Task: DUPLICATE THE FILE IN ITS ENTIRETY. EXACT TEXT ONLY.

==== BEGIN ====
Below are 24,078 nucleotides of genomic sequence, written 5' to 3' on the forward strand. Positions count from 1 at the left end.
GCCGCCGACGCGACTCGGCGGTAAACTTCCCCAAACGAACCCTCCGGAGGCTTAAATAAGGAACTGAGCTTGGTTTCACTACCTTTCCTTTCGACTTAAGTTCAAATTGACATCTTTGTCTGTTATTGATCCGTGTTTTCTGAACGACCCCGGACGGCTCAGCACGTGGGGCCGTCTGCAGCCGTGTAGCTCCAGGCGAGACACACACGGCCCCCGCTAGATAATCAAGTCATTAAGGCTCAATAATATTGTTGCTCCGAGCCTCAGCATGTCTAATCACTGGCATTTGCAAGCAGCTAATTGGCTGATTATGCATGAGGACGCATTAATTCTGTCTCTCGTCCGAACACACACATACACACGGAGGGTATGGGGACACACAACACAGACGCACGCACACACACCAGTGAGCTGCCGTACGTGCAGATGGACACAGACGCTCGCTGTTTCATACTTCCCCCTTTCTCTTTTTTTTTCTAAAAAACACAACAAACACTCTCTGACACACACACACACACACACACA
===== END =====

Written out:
Below are 24,078 nucleotides of genomic sequence, written 5' to 3' on the forward strand. Positions count from 1 at the left end.
GCCGCCGACGCGACTCGGCGGTAAACTTCCCCAAACGAACCCTCCGGAGGCTTAAATAAGGAACTGAGCTTGGTTTCACTACCTTTCCTTTCGACTTAAGTTCAAATTGACATCTTTGTCTGTTATTGATCCGTGTTTTCTGAACGACCCCGGACGGCTCAGCACGTGGGGCCGTCTGCAGCCGTGTAGCTCCAGGCGAGACACACACGGCCCCCGCTAGATAATCAAGTCATTAAGGCTCAATAATATTGTTGCTCCGAGCCTCAGCATGTCTAATCACTGGCATTTGCAAGCAGCTAATTGGCTGATTATGCATGAGGACGCATTAATTCTGTCTCTCGTCCGAACACACACATACACACGGAGGGTATGGGGACACACAACACAGACGCACGCACACACACCAGTGAGCTGCCGTACGTGCAGATGGACACAGACGCTCGCTGTTTCATACTTCCCCCTTTCTCTTTTTTTTTCTAAAAAACACAACAAACACTCTCTGACACACACACACACACACACACA